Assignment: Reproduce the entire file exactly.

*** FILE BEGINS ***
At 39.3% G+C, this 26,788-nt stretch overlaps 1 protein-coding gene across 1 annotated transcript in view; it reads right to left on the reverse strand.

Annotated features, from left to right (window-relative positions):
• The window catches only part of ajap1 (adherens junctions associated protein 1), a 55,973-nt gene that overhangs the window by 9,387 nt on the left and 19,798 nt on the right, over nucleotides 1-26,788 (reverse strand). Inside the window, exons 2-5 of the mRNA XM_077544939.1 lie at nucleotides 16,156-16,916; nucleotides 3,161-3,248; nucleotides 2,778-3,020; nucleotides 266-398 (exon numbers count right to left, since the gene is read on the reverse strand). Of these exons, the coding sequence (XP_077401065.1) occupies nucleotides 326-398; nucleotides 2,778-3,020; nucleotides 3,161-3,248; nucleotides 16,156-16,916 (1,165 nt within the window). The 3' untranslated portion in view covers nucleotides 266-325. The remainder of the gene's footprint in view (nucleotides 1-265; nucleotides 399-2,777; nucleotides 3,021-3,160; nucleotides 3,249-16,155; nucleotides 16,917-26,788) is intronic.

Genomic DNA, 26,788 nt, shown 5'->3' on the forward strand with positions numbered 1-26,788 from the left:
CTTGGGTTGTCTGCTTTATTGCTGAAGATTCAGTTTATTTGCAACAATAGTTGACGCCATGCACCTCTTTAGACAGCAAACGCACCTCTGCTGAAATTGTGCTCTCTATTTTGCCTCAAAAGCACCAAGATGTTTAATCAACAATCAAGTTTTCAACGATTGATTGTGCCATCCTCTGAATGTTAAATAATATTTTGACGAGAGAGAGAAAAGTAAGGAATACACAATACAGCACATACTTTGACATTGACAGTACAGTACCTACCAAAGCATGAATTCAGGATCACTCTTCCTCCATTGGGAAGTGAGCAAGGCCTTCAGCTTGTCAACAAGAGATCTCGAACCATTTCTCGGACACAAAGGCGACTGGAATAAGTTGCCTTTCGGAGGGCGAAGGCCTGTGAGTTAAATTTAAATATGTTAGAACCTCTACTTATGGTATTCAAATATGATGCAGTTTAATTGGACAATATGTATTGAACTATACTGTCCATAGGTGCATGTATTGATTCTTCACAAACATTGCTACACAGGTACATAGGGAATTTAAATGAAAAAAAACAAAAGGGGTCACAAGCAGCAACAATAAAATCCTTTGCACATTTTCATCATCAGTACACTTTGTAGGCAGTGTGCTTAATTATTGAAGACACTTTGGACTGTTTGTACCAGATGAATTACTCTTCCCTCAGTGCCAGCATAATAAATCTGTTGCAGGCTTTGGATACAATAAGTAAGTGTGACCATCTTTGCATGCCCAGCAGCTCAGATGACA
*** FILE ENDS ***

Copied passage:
At 39.3% G+C, this 26,788-nt stretch overlaps 1 protein-coding gene across 1 annotated transcript in view; it reads right to left on the reverse strand.

Annotated features, from left to right (window-relative positions):
• The window catches only part of ajap1 (adherens junctions associated protein 1), a 55,973-nt gene that overhangs the window by 9,387 nt on the left and 19,798 nt on the right, over nucleotides 1-26,788 (reverse strand). Inside the window, exons 2-5 of the mRNA XM_077544939.1 lie at nucleotides 16,156-16,916; nucleotides 3,161-3,248; nucleotides 2,778-3,020; nucleotides 266-398 (exon numbers count right to left, since the gene is read on the reverse strand). Of these exons, the coding sequence (XP_077401065.1) occupies nucleotides 326-398; nucleotides 2,778-3,020; nucleotides 3,161-3,248; nucleotides 16,156-16,916 (1,165 nt within the window). The 3' untranslated portion in view covers nucleotides 266-325. The remainder of the gene's footprint in view (nucleotides 1-265; nucleotides 399-2,777; nucleotides 3,021-3,160; nucleotides 3,249-16,155; nucleotides 16,917-26,788) is intronic.

Genomic DNA, 26,788 nt, shown 5'->3' on the forward strand with positions numbered 1-26,788 from the left:
CTTGGGTTGTCTGCTTTATTGCTGAAGATTCAGTTTATTTGCAACAATAGTTGACGCCATGCACCTCTTTAGACAGCAAACGCACCTCTGCTGAAATTGTGCTCTCTATTTTGCCTCAAAAGCACCAAGATGTTTAATCAACAATCAAGTTTTCAACGATTGATTGTGCCATCCTCTGAATGTTAAATAATATTTTGACGAGAGAGAGAAAAGTAAGGAATACACAATACAGCACATACTTTGACATTGACAGTACAGTACCTACCAAAGCATGAATTCAGGATCACTCTTCCTCCATTGGGAAGTGAGCAAGGCCTTCAGCTTGTCAACAAGAGATCTCGAACCATTTCTCGGACACAAAGGCGACTGGAATAAGTTGCCTTTCGGAGGGCGAAGGCCTGTGAGTTAAATTTAAATATGTTAGAACCTCTACTTATGGTATTCAAATATGATGCAGTTTAATTGGACAATATGTATTGAACTATACTGTCCATAGGTGCATGTATTGATTCTTCACAAACATTGCTACACAGGTACATAGGGAATTTAAATGAAAAAAAACAAAAGGGGTCACAAGCAGCAACAATAAAATCCTTTGCACATTTTCATCATCAGTACACTTTGTAGGCAGTGTGCTTAATTATTGAAGACACTTTGGACTGTTTGTACCAGATGAATTACTCTTCCCTCAGTGCCAGCATAATAAATCTGTTGCAGGCTTTGGATACAATAAGTAAGTGTGACCATCTTTGCATGCCCAGCAGCTCAGATGACA